During WWI and WWII sweetheart pincushions were made by soldiers and sent home to wives, sweethearts, and mothers. The tradition began before WWI in the nineteenth century with Queen Victoria. The Queen was an amateur practitioner of textile arts, who thought that soldiers might find quilting or needlepoint a great distraction while far from home.
Some British soldiers stationed in India made quilts, and sailors in the Navy extended their sail-making efforts to recreational needlework. In WWI, many soldiers took up needlepoint as a way to pass the time while recuperating from war wounds, or used it as a form of occupational therapy.
These pin cushions are decorated with beads, sequins, bits of mirror, felt, and pre-printed panels memorializing soldiers’ regiments. Some such pillows were made out of commercially sold kits or sewn using feed sacks and scrounged thread.
In this centenary year of the Battle of the Somme, SSAFA the Armed Forces charity’s Wiltshire Branch is running a project entitled 100 Hearts for 100 Years, replicating the First World War sweetheart pin cushions that convalescing soldiers made to send home to their loved ones.
SSAFA is the oldest national military charity in the UK and has been in existence for 130 years. It provides lifelong support to anyone who is currently serving or has ever served in the Royal Navy, British Army or Royal Air Force including reservists, and their families.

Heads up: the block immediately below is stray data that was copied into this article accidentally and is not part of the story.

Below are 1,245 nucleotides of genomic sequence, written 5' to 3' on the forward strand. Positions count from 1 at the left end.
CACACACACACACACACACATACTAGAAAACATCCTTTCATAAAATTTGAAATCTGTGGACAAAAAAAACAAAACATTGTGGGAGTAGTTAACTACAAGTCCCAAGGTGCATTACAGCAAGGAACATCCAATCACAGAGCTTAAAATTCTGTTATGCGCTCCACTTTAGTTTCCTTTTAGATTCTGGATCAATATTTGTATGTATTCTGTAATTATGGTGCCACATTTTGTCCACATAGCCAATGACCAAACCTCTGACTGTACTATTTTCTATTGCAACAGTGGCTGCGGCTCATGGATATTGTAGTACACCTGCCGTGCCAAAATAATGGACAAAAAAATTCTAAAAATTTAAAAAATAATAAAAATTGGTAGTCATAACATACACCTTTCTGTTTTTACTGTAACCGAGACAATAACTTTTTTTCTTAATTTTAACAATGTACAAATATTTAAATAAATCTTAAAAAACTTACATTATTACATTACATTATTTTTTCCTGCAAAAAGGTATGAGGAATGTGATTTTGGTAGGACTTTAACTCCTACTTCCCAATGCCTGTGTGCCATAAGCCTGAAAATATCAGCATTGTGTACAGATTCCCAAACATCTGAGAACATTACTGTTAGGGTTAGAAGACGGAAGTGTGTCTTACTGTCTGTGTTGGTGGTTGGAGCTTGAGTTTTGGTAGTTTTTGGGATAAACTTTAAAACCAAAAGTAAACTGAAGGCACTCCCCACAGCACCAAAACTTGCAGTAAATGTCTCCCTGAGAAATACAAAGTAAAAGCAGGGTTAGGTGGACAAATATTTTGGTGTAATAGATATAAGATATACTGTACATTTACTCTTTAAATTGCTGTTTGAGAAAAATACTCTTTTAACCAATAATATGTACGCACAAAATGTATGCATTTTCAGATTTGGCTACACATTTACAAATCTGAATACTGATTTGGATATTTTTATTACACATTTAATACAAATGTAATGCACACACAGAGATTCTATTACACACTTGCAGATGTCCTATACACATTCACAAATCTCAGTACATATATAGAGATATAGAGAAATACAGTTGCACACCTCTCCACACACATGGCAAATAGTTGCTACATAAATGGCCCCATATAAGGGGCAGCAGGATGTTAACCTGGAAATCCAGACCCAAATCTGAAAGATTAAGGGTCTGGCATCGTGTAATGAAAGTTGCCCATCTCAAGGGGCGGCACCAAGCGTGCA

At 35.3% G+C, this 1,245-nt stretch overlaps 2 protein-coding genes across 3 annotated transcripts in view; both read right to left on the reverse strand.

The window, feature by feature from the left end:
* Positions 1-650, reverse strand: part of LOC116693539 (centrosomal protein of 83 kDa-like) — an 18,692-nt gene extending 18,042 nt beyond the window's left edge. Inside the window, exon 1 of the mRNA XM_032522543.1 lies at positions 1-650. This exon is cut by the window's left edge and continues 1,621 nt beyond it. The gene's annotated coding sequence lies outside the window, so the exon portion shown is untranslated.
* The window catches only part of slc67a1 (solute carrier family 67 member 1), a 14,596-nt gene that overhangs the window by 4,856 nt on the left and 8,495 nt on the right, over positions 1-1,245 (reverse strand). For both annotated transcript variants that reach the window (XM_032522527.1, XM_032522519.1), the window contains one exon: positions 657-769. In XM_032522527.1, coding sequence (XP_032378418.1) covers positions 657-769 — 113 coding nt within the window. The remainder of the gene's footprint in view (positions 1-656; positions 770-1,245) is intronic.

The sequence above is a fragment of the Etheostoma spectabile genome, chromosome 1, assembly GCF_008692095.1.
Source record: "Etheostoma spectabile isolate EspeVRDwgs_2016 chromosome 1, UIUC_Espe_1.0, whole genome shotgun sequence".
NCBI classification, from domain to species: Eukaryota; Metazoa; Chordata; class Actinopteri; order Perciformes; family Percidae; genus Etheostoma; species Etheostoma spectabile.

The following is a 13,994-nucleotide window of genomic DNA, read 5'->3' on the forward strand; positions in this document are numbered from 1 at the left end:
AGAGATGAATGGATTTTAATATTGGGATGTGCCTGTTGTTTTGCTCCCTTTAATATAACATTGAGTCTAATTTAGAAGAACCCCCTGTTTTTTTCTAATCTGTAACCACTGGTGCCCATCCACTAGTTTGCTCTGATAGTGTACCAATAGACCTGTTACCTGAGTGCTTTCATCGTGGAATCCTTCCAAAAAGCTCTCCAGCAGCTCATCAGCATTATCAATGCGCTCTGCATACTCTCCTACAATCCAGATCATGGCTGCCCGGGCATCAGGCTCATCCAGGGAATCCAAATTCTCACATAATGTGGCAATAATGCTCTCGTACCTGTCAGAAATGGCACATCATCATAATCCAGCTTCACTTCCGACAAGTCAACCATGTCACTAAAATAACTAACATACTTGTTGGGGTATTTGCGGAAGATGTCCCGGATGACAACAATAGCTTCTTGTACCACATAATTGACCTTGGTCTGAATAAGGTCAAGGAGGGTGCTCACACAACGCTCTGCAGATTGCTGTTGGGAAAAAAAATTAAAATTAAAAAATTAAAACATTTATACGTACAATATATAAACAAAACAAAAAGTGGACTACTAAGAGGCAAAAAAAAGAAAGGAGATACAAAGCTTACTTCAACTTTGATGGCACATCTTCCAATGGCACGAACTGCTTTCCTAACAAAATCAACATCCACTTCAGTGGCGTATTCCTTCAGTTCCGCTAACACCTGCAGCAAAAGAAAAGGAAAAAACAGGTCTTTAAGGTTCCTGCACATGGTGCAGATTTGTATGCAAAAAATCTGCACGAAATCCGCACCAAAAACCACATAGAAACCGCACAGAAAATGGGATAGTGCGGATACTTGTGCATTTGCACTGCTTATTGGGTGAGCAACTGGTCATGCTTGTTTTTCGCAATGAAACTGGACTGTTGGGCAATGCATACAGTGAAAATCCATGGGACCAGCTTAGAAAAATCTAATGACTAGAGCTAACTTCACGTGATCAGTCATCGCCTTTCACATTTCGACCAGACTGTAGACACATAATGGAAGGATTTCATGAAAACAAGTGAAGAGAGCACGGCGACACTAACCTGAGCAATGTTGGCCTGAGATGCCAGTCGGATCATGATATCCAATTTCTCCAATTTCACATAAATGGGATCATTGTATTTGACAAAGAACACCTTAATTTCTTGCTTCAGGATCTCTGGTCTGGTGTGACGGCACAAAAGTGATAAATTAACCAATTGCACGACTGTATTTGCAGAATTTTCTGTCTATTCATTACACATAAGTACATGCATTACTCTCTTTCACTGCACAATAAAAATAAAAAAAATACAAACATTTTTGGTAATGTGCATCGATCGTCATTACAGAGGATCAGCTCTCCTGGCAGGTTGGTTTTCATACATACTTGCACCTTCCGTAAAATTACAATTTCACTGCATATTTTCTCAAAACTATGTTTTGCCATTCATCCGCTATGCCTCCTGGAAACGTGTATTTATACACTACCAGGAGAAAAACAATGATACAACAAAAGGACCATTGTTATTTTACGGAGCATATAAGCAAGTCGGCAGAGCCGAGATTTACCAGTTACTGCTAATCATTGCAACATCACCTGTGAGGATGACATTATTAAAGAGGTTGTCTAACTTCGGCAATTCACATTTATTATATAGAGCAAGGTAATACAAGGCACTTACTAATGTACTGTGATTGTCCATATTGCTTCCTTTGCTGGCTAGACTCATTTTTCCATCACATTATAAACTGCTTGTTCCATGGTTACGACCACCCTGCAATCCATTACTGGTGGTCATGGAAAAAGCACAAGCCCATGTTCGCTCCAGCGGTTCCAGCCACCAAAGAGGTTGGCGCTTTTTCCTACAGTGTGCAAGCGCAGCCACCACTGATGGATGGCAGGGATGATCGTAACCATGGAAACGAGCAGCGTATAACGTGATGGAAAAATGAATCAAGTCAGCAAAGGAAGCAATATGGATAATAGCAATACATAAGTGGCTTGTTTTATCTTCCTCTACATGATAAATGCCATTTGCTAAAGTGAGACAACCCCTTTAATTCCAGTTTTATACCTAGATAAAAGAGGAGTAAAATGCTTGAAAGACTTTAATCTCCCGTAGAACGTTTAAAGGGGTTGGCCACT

SSAFA Wiltshire Branch Secretary Lieutenant Colonel Bill Common said: “This Centenary year, SSAFA Wiltshire Branch has commissioned the creation of 100 red replica sweetheart pin cushions by volunteers around the country that will eventually be put on display in an exhibition at Salisbury Cathedral, to coincide with the 100th anniversary of the end of the Battle of the Somme.”
“Many of the hearts will be decorated with crests of regiments that passed through Wiltshire during WW1, as well as those of current Wiltshire-based regiments, thus highlighting the continuing importance of the county in our military footprint.”
Embroiderers from The Royal School of Needlework at Hampton Court Palace. Photographer Cpl Jamie Dudding; Crown copyright
The Royal School of Needlework has made 20 standard cushions plus a larger heart for each of the single services and SSAFA. For more information please follow the link above.
Lt Col Neil Stace, a REME officer and BBC Great British Sewing Bee finalist, led a needlework session with the Royal School of Needlework in Hampton Court Palace, to demonstrate the therapeutic benefits of sewing as part of the national sweetheart pin cushion project.
Neil took up needlework and knitting at school when it allowed girls to join the school football team. He acquired the nickname “Stitch” during a tour of Afghanistan having taken his machine with him.
Neil has been using his sewing skills to support 100 Hearts for 100 Years project. In the Salisbury Journal he is quoted saying:
“It would be really interesting going back to the First World War, where clearly a lot of these hearts come from, whether there was a stigma of being a man sewing, or whether they were so traumatised by what was going on that they did anything to focus their minds; to take their minds off the horror of what was going on. I did a bit of research on mindfulness and sewing. I thought this really does work. Even if you haven’t got a stressful life, it’s nice because time slows down and you can just focus on what’s happening in your hands. And, it’s creating something beautiful.”
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